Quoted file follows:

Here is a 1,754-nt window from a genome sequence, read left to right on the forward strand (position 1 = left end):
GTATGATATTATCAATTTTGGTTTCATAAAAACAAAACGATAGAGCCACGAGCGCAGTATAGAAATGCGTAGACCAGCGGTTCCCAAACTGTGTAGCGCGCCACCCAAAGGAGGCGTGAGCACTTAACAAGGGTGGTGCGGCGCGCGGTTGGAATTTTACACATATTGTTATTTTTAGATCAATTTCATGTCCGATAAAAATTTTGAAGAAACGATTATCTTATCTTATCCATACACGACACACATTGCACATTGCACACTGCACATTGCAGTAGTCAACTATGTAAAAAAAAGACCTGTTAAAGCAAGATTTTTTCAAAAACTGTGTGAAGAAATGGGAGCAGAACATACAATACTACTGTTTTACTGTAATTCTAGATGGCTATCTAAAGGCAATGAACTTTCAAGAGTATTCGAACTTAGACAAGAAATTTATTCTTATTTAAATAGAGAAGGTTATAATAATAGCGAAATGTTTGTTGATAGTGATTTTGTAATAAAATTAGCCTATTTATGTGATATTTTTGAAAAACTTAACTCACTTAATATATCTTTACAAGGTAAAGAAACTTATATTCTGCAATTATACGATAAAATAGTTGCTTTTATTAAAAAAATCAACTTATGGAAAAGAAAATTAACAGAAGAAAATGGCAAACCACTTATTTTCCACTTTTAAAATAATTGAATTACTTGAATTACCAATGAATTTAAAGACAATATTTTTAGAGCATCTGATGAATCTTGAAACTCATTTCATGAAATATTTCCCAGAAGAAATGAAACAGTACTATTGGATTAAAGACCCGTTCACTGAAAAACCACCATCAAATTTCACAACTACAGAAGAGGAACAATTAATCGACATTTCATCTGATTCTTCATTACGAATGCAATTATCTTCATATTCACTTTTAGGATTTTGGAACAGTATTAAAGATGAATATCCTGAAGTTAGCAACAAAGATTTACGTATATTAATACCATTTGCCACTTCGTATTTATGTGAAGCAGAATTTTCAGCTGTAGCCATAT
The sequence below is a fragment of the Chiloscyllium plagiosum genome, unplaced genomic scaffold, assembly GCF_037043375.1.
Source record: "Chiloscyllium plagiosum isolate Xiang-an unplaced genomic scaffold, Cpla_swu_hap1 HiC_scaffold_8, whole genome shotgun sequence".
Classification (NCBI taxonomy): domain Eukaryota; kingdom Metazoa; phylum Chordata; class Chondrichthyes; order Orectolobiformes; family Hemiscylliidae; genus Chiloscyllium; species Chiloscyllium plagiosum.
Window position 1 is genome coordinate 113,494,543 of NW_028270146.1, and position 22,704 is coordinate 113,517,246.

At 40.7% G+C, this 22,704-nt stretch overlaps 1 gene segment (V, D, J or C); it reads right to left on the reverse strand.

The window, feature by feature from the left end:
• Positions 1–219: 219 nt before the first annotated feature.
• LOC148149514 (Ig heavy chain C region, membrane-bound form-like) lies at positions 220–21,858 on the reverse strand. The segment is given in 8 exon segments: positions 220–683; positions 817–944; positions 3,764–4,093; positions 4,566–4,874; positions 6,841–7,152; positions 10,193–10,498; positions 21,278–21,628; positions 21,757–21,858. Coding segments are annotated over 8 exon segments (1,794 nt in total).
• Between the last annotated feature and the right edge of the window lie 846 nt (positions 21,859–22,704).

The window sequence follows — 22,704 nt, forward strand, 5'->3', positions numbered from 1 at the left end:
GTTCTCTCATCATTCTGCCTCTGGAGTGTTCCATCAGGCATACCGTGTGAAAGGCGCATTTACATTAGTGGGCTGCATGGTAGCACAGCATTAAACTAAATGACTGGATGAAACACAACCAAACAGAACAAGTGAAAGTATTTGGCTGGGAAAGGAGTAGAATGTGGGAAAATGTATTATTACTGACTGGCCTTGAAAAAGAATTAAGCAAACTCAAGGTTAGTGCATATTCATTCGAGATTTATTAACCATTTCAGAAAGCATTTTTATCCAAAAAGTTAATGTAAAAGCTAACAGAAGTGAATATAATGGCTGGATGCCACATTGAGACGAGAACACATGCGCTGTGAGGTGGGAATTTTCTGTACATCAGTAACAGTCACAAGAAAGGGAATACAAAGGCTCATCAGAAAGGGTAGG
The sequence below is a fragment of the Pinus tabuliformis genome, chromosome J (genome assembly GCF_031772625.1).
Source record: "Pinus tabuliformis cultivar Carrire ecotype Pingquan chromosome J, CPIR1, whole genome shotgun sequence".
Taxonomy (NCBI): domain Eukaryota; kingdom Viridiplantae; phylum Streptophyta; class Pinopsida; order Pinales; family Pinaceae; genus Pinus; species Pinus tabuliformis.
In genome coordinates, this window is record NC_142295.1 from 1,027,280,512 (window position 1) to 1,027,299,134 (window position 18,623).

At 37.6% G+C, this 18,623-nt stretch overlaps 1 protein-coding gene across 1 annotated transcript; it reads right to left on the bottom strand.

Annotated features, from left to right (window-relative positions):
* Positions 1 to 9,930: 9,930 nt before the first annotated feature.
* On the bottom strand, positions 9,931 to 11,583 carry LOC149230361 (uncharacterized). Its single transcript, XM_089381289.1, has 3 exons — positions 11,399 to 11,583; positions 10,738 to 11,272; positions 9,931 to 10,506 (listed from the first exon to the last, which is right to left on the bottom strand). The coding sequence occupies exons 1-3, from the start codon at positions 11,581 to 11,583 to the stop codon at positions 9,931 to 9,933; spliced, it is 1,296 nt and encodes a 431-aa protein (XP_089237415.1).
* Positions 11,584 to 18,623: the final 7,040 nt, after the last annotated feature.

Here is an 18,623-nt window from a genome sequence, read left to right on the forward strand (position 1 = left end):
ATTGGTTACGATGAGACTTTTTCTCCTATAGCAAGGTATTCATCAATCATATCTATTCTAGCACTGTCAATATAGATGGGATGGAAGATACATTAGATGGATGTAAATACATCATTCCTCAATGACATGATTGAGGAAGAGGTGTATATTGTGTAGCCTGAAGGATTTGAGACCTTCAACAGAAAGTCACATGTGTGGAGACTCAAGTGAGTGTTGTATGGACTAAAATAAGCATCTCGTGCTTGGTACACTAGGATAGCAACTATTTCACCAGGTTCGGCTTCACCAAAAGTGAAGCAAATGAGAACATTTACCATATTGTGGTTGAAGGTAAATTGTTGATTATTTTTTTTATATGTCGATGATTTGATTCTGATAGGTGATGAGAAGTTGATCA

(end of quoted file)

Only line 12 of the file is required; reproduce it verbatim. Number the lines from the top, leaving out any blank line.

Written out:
The window sequence follows — 22,704 nt, forward strand, 5'->3', positions numbered from 1 at the left end: